We Have Arrived
Trip Start Jan 18, 2012
18Trip End Feb 04, 2012
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Note: Airlines are notorious for losing checked luggage. So, we carried our suitcases on board. No, that was not our preference. But, Beth is a very petite woman and we could never replace her clothes and shoes if the airlines lost our bags. We read the Delta and KLM carry-on baggage rules. Our suitcases met their size and weight limit. Actually, we traveled light because every hotel on Tauck’s itinerary had reasonably priced, same day laundry service
We have flown nearly 9,000 miles from Atlanta to Amsterdam to Kilimanjaro. We have been 16 ½ hours in the air and 8 hours in layovers. We have lost 9 hours in time zone changes from Pensacola. The flight home will take even longer.
We both agree the extra money we spent for Comfort Economy was worthwhile. Both Delta’s A-300 series Airbus and KLM’s MD-11 gave us at least 4 extra inches of leg room. I didn’t have the person in front of me banging my knees for 9,000 miles.
We arrive on time (8:30 P.M.) at Arusha’s Mt Kilimanjaro Airport. Our decision to get visas in advance from Tanzania’s Embassy in Washington is justified. People mob the one government agent present to issue visas. We have our visas and our carry on bags in hand so we are through Customs in five minutes. Kori, our Tauck Tour Director and her three colleagues, meet us as we exit Customs. They immediately secure our bags.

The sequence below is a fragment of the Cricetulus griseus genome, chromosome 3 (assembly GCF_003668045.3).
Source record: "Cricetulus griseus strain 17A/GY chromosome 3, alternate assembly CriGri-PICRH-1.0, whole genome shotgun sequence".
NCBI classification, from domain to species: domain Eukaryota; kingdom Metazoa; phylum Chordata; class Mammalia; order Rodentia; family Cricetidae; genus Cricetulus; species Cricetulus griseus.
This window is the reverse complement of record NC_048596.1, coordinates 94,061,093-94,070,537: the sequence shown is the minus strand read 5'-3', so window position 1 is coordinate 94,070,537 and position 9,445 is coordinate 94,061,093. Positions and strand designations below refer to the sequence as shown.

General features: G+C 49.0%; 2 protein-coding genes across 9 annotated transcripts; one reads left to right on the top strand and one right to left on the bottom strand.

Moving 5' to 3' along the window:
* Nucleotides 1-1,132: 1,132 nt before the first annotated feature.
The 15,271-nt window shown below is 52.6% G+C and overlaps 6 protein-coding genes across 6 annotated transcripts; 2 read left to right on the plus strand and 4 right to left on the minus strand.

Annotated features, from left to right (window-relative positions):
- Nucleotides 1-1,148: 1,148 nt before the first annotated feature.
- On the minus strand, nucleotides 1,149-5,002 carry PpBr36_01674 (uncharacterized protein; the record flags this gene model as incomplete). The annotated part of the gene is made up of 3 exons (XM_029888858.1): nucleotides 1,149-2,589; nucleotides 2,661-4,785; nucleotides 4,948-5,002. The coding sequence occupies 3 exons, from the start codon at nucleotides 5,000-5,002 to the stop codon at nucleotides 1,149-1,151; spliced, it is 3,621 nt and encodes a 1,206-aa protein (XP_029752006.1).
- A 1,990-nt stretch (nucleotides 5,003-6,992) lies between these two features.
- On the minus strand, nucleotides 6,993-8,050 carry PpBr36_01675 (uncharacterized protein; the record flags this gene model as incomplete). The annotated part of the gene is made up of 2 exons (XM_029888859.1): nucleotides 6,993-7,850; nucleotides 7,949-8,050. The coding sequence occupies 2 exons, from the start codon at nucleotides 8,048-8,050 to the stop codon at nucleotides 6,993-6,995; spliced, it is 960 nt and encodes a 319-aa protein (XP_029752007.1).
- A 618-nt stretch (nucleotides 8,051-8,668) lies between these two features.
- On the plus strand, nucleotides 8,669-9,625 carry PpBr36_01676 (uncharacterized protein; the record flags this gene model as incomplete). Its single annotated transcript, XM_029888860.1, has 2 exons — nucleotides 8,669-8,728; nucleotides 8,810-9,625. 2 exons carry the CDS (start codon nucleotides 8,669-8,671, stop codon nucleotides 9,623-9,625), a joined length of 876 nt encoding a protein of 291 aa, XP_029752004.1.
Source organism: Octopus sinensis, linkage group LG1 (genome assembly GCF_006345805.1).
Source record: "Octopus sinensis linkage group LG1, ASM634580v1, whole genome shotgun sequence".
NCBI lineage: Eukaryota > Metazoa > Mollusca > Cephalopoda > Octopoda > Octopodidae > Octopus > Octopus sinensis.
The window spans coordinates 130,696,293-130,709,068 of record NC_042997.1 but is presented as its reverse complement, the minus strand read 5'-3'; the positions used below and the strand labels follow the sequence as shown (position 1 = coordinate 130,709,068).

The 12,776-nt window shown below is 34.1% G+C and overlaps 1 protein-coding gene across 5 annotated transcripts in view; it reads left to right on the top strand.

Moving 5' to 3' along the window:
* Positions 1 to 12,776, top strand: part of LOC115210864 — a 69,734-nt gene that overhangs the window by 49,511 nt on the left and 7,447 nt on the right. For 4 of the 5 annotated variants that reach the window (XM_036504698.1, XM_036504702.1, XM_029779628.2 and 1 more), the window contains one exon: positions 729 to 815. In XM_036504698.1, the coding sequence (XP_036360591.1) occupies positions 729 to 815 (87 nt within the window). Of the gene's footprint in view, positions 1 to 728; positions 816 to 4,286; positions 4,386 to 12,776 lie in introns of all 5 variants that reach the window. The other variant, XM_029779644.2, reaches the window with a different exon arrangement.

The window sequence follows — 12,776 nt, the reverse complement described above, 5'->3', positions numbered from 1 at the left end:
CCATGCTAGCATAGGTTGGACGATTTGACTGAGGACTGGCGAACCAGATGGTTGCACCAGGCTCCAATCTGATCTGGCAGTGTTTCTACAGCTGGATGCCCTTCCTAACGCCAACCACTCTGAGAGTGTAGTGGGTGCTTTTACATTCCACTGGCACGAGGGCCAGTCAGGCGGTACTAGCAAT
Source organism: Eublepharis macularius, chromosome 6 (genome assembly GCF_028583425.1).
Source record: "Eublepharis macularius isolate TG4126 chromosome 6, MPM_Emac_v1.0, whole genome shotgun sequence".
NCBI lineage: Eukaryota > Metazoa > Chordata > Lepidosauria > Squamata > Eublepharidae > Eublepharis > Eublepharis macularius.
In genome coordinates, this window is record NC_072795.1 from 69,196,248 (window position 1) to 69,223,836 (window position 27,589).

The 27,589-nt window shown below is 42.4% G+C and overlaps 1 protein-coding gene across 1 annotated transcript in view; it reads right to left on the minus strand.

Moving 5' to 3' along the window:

We are arrived in Africa and Tauck is there to meet us as promised
It is impossible for Beth and me not to notice where we are. In Atlanta and Amsterdam no one smiled or said “hello”. At Kilimanjaro, even the guys hanging around doing nothing have a friendly “Good Evening” or “Jambo” for us. We are in Africa.
The drive to the Serena Mountain Lodge takes an hour. Once outside the airport, there is nothing but pitch black road. Occasionally, a little light filters out from a generator lit home. The cost to run electricity to a house is very high and – even if you have the money – takes years. Our headlights illuminate an amazing number of people walking along the roads in the pitch dark. There are speed bumps everywhere to slow traffic down.
It is nearly 11 P.M. when we arrive at the Serena. Regardless, the Serena’s Manager and his staff greet us with a damp towel to clean our faces and a champagne / fruit juice toast to soothe our dust parched throats. Our bags are quickly taken to our rooms.
The rooms are attractively appointed. They are solid structures built to resemble circular huts so common in Africa. It is pure joy to stretch out horizontally after so many hours in airplane seats. However, there will be no sleep tonight. Our internal clocks are totally out of whack. It may be 1 A.M. January 21st in Arusha but it is only 4 P.M. January 20th back in Pensacola.